Police watching for distracted drivers in February
Feb. 3, 2015
Sgt. Cliff Froehlich has witnessed the results of distracted driving far too many times throughout his 28-year career with the Moose Jaw Police Service.
“It’s so easy for a driver to be distracted by one thing or another - a cellphone, conversation, food, reading a map or GPS - you need to stay 100 per cent focused, 100 per cent of the time,” said Froehlich. “Distraction can result in something as little as a fender bender, or as major as a fatality. All because a driver’s attention was somewhere else.”
Distracted driving continues to be one of the top contributing factors to collisions in Saskatchewan. In 2013, there were 5,745 collisions related to distracted driving. Thirty-two people died because of drivers not paying attention, and nearly 2,000 more were injured.
This month, police across the province will be on the lookout for drivers using their cellphones to talk or text while driving, and those driving without due care and attention. Drivers are reminded that although it isn’t illegal to eat, change a radio station, put on lipgloss, etc. while driving, you can be charged if something is distracting you from driving safely.
Tougher driver distraction laws came into effect over the last few years:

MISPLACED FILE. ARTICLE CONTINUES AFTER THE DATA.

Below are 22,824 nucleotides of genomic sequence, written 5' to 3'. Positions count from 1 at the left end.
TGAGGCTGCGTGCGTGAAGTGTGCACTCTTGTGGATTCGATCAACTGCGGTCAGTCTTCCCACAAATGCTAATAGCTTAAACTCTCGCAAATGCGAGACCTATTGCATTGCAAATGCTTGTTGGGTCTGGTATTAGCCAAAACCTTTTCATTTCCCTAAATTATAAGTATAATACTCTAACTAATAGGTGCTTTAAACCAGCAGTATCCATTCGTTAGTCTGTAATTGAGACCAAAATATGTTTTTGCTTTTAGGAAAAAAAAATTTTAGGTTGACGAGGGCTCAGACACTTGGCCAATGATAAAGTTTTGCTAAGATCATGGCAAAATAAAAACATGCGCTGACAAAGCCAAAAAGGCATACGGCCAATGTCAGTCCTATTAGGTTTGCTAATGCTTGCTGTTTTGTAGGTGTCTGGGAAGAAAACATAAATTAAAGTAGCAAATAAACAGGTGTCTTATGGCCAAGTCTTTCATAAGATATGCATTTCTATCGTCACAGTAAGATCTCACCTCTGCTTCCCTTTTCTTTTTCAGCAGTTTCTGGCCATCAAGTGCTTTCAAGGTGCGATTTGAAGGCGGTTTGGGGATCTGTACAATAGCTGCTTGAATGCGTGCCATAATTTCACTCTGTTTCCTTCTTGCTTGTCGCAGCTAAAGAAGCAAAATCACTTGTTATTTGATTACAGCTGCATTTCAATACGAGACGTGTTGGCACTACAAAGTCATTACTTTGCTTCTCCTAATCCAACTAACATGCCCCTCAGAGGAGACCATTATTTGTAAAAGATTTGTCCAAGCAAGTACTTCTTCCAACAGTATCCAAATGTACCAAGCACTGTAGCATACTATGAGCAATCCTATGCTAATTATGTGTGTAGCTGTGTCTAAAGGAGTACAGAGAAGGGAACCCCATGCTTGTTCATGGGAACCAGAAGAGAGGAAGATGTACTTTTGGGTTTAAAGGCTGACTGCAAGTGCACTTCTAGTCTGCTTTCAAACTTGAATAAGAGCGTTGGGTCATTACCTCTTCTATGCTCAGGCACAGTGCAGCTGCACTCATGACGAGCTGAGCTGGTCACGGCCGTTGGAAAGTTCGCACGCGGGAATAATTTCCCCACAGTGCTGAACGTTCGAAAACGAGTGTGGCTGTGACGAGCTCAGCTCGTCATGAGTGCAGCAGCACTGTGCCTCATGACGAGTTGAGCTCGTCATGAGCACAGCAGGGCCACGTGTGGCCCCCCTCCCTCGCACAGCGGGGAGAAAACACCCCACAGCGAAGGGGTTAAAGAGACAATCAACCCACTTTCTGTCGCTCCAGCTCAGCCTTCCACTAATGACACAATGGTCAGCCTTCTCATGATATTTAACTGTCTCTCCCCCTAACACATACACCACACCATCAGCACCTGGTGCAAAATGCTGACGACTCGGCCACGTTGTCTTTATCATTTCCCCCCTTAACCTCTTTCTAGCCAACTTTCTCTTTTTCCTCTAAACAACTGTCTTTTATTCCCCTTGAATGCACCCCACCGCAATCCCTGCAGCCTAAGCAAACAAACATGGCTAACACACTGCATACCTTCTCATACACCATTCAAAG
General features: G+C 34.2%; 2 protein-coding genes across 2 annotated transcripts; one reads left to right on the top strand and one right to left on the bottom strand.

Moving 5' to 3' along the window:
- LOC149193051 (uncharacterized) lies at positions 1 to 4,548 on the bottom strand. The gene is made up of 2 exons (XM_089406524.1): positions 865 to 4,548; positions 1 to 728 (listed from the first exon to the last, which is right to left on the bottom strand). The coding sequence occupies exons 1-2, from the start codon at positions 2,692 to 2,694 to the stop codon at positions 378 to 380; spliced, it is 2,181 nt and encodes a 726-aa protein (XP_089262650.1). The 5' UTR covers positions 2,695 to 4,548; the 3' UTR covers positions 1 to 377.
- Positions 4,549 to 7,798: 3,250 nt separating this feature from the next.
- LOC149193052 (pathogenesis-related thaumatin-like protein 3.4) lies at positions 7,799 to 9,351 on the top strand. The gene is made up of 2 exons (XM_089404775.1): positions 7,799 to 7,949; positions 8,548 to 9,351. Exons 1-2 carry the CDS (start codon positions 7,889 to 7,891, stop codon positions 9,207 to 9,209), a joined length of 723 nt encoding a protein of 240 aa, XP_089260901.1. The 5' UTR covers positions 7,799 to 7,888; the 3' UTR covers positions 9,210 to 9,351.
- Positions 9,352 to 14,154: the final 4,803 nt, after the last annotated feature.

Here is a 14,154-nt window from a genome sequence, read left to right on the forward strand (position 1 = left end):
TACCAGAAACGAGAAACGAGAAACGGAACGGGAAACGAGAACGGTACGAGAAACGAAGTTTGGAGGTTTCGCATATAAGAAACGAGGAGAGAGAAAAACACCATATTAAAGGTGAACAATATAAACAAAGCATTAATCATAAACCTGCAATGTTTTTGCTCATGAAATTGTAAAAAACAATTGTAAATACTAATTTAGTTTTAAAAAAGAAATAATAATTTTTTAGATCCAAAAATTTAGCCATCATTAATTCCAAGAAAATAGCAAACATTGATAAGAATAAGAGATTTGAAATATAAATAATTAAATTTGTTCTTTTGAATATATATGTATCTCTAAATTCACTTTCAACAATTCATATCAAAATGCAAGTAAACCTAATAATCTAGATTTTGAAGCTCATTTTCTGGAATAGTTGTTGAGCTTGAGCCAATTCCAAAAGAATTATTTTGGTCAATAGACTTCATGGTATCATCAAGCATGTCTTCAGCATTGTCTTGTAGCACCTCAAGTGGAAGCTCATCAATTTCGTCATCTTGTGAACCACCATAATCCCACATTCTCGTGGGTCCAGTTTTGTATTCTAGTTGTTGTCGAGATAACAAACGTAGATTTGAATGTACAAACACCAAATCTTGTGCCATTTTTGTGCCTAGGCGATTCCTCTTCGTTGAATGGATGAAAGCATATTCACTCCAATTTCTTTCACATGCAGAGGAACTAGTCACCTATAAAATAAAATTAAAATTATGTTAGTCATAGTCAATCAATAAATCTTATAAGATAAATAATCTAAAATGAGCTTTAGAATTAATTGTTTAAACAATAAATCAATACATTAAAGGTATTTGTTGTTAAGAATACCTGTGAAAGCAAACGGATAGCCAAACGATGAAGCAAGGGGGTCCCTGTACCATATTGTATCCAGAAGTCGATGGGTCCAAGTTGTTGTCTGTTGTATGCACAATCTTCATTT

- Experienced drivers are allowed to use hands-free devices while driving, but new drivers (those in the Graduated Driver’s Licensing program) cannot. SGI recommends that, even when using hands-free devices, you safely pull over to the side of the road.
- The fine for cellphone use or driving without due care and attention is $280 and results in four demerit points under SGI’s Safe Driver Recognition program. Depending where you sit on the safety rating scale, you may also have to pay a financial penalty or lose your insurance discount.
- A vehicle will be seized for seven days on a second or subsequent offence for cellphone use and seven days on a third or subsequent offence for driving without due care and attention.
Between June 27 and Dec. 31, 2014, 18 drivers had their vehicle seized for using an electronic communication device while driving or for driving without due care and attention.
Saskatchewan Government Insurance (SGI) is the province's self-sustaining auto insurance fund. SGI operates 21 claims centres and five salvage centres across Saskatchewan with a head office in Regina. SGI also works with a network of nearly 400 motor licence issuers across the province. Customers can now do some transactions online. Look for the MySGI link under Online Services on your motor licence issuer's website or SGI's website.